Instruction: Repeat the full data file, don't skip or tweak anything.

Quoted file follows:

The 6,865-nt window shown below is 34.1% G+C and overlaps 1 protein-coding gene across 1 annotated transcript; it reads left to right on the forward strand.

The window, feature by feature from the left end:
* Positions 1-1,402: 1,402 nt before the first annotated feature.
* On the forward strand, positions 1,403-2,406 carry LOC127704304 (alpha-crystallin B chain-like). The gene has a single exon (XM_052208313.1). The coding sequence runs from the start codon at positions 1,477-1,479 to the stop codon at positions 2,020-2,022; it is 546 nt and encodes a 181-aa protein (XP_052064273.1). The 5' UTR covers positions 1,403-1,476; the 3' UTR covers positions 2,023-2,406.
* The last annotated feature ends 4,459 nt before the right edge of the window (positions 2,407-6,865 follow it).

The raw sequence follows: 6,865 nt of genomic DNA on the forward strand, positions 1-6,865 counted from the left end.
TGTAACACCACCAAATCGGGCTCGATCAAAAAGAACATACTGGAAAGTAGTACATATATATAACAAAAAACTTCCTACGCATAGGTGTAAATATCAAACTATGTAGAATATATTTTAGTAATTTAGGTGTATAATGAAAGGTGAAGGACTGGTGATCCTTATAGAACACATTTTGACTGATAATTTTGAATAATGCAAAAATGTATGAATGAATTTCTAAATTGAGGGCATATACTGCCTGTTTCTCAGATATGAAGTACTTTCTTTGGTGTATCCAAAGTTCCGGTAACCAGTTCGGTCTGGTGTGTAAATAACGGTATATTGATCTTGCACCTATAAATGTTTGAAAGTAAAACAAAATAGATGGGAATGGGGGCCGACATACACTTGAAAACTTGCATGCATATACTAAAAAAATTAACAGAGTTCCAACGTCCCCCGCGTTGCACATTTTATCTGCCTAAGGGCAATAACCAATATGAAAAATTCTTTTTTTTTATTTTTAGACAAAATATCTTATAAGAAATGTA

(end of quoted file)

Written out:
The 6,865-nt window shown below is 34.1% G+C and overlaps 1 protein-coding gene across 1 annotated transcript; it reads left to right on the forward strand.

The window, feature by feature from the left end:
* Positions 1-1,402: 1,402 nt before the first annotated feature.
* On the forward strand, positions 1,403-2,406 carry LOC127704304 (alpha-crystallin B chain-like). The gene has a single exon (XM_052208313.1). The coding sequence runs from the start codon at positions 1,477-1,479 to the stop codon at positions 2,020-2,022; it is 546 nt and encodes a 181-aa protein (XP_052064273.1). The 5' UTR covers positions 1,403-1,476; the 3' UTR covers positions 2,023-2,406.
* The last annotated feature ends 4,459 nt before the right edge of the window (positions 2,407-6,865 follow it).

The raw sequence follows: 6,865 nt of genomic DNA on the forward strand, positions 1-6,865 counted from the left end.
TGTAACACCACCAAATCGGGCTCGATCAAAAAGAACATACTGGAAAGTAGTACATATATATAACAAAAAACTTCCTACGCATAGGTGTAAATATCAAACTATGTAGAATATATTTTAGTAATTTAGGTGTATAATGAAAGGTGAAGGACTGGTGATCCTTATAGAACACATTTTGACTGATAATTTTGAATAATGCAAAAATGTATGAATGAATTTCTAAATTGAGGGCATATACTGCCTGTTTCTCAGATATGAAGTACTTTCTTTGGTGTATCCAAAGTTCCGGTAACCAGTTCGGTCTGGTGTGTAAATAACGGTATATTGATCTTGCACCTATAAATGTTTGAAAGTAAAACAAAATAGATGGGAATGGGGGCCGACATACACTTGAAAACTTGCATGCATATACTAAAAAAATTAACAGAGTTCCAACGTCCCCCGCGTTGCACATTTTATCTGCCTAAGGGCAATAACCAATATGAAAAATTCTTTTTTTTTATTTTTAGACAAAATATCTTATAAGAAATGTA